“It is admitted by the most learned and candid writers of all parties, that the day of our Lord’s birth cannot be determined; and that, within the Christian church, no such festival as Christmas was ever heard of till the third century. Not till the fourth century was far advanced did it gain much observance. How, then, did the Romanish Church fix on December the 25th as Christmas Day? Why, thus? Long before the fourth century, and long before the Christian era itself, a festival was celebrated among the heathen at that precise time of the year, in honor of the birth of the son of the Babylonian queen of heaven; and it may fairly be presumed that, in order to conciliate the heathen and to swell the number of the nominal adherents of Christianity, the same festival was adopted by the Roman Church, giving it only the name of Christ.
“This tendency on the part of Christians to meet paganism halfway was very early developed; and we find Tertullian, even in his day, about the year 230, bitterly lamenting the inconsistency of the disciples of Christ in this respect, and contrasting it with the strict fidelity of the pagans to their own superstition . . Upright men strove to stem the tide, but in spite of all their efforts, the apostasy went on, till the church, with the exception of a small remnant, was submerged under pagan superstition.
“That Christmas was originally a pagan festival, is beyond all doubt. The time of the year, and the ceremonies with which it is still celebrated, prove its origin. In Egypt, the son of Isis, the Egyptian title for the queen of heaven, was born at this very time, ‘about the time of the winter solstice.’ The very name by which Christmas is popularly known among ourselves—Yule day—proves at once its pagan and Babylonian origin. ‘Yule’ is the Chaldee name for an ‘infant’ or ‘little child’; and, as the 25th day of December was called by our pagan Anglo-Saxon ancestors, ‘Yule day,’ or the ‘Child’s day,’ and the night that preceded it, ‘Mother night,’ long before they came in contact with Christianity, that sufficiently proves its real character. Far and wide, in the realms of paganism, was this birthday observed.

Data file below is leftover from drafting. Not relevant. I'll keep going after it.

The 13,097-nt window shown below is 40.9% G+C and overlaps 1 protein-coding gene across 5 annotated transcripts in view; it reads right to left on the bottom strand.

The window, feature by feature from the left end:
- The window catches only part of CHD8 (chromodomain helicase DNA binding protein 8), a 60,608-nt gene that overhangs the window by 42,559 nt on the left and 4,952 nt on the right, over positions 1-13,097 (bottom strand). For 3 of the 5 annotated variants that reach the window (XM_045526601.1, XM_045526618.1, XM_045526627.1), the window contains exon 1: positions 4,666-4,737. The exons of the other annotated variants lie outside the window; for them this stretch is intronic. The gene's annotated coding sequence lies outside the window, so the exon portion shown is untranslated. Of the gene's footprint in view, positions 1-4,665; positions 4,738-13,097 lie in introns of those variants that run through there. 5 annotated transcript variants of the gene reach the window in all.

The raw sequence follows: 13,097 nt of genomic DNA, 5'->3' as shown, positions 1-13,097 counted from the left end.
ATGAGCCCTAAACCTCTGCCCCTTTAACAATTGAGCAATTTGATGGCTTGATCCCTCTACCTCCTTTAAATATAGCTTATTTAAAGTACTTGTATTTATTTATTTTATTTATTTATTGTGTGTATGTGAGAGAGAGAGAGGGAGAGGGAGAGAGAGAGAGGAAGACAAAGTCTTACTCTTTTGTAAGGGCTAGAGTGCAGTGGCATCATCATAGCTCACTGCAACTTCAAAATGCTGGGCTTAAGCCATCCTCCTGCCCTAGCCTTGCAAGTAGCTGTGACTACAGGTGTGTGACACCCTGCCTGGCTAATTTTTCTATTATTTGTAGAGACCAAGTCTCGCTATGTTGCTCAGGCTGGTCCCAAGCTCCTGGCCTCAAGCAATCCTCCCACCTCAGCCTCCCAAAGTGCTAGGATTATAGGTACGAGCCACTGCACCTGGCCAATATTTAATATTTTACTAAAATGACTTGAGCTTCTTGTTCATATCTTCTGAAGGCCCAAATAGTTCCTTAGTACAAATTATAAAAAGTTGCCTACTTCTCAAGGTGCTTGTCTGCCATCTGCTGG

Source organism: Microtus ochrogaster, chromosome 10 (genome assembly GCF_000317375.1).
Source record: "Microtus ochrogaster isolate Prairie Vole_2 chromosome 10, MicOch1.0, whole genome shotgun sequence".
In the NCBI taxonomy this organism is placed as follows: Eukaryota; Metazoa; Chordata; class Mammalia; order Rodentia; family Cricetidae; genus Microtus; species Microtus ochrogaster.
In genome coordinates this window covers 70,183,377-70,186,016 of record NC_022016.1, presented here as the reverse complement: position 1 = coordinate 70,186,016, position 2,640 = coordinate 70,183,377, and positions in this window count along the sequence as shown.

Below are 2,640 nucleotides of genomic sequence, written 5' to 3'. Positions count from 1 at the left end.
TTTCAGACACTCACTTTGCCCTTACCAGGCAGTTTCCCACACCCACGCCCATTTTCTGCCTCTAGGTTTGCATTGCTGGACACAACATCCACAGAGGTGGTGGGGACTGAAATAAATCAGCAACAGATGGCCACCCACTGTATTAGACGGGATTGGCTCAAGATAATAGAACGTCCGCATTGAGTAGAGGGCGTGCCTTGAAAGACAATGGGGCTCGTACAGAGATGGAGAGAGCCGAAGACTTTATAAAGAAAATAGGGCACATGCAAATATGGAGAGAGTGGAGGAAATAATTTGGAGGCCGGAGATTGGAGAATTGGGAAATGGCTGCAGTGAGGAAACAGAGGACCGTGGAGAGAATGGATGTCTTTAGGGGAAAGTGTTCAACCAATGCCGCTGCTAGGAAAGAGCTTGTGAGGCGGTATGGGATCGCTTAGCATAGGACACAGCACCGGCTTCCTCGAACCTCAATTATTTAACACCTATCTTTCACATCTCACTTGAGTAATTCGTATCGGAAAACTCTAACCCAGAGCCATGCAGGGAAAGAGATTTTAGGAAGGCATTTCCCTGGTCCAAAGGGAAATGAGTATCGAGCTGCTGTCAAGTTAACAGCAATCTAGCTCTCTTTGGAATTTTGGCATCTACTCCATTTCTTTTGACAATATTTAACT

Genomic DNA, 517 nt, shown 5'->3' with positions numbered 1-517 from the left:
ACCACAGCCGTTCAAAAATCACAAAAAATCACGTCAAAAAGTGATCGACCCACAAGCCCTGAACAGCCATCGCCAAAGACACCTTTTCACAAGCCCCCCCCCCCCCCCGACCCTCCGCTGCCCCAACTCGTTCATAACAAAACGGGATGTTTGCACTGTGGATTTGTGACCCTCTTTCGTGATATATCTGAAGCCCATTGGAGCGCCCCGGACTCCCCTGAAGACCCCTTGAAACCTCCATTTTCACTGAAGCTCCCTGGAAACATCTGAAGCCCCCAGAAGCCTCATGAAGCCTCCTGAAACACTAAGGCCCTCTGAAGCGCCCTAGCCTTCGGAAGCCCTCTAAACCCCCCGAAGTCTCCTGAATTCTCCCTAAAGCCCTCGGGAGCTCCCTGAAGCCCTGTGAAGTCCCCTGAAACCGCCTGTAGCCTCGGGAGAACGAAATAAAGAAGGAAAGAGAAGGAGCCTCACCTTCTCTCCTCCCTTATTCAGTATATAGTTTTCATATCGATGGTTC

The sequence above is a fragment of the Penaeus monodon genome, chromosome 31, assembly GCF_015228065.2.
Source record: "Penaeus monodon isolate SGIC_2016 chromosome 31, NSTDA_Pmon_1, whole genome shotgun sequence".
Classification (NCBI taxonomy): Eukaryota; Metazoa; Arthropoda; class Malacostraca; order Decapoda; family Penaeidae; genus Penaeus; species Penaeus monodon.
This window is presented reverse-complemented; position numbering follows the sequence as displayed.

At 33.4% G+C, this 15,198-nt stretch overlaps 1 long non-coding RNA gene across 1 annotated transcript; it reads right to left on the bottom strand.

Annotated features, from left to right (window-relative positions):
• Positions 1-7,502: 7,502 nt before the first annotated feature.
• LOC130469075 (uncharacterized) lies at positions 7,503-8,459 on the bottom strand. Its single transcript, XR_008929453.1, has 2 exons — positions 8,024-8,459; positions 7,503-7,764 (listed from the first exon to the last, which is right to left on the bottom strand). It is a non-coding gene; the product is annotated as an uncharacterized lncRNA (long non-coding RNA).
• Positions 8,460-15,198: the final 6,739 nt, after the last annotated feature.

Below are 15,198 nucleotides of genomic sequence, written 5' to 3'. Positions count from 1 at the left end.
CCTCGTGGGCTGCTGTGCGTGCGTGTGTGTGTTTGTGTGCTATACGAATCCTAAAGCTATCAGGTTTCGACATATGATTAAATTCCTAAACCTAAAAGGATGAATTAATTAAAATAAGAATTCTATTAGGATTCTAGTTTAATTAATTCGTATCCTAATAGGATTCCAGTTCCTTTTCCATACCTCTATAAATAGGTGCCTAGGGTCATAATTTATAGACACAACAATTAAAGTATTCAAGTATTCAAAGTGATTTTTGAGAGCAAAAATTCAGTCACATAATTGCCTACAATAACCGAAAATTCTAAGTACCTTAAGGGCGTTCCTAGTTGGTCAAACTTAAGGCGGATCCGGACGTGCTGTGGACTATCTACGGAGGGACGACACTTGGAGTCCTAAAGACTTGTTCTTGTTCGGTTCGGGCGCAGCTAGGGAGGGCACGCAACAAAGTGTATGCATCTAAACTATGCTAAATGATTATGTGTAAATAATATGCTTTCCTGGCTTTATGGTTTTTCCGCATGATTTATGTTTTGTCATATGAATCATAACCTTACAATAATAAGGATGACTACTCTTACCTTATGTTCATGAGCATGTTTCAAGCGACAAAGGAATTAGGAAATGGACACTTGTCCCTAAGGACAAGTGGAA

“This festival has been commonly believed to have had only an astronomical character, referring simply to the completion of the sun’s yearly course and the com- mencement of a new cycle. But there is indubitable evi- dence that the festival in question had a much higher reference than this—that it commemorated not merely the figurative birthday of the sun in renewal of its course, but the birthday of the grand Deliverer.
“Among the Sabeans of Arabia, who regarded the moon, and not the sun, as the visible symbol of the favorite object of their idolatry, the same period was ob- served as the birth festival. Thus we read in Stanley’s ‘Sabean Philosophy’: ‘On the 24th of the tenth month,’ that is December, according to our reckoning, ‘the Ara- bians celebrated the birthday of the Lord—that is, the moon.’ The Lord Moon was the great object of Arabian worship, and that Lord Moon, according to them, was born on the 24th of December, which clearly shows that the birth which they celebrated had no necessary con- nection with the course of the sun.
“It is worthy of special note, too, that if Christmas day among the ancient Saxons of this land was observed to celebrate the birth of any lord of the host of heaven, the case must have been precisely the same here as it was in Arabia. The Saxons, as is well-known, regarded the sun as a female divinity, and the moon as a male. It must have been the birthday of the Lord Moon, therefore, and not of the sun, that was celebrated by them on the 25th of December, even as the birthday of the same Lord Moon was observed by the Arabians on the 24th of December.”— The Two Babylons, Alexander Hislop, 7th edition, 92-94.
Christmas, Easter, and Halloween
by Vance Ferrell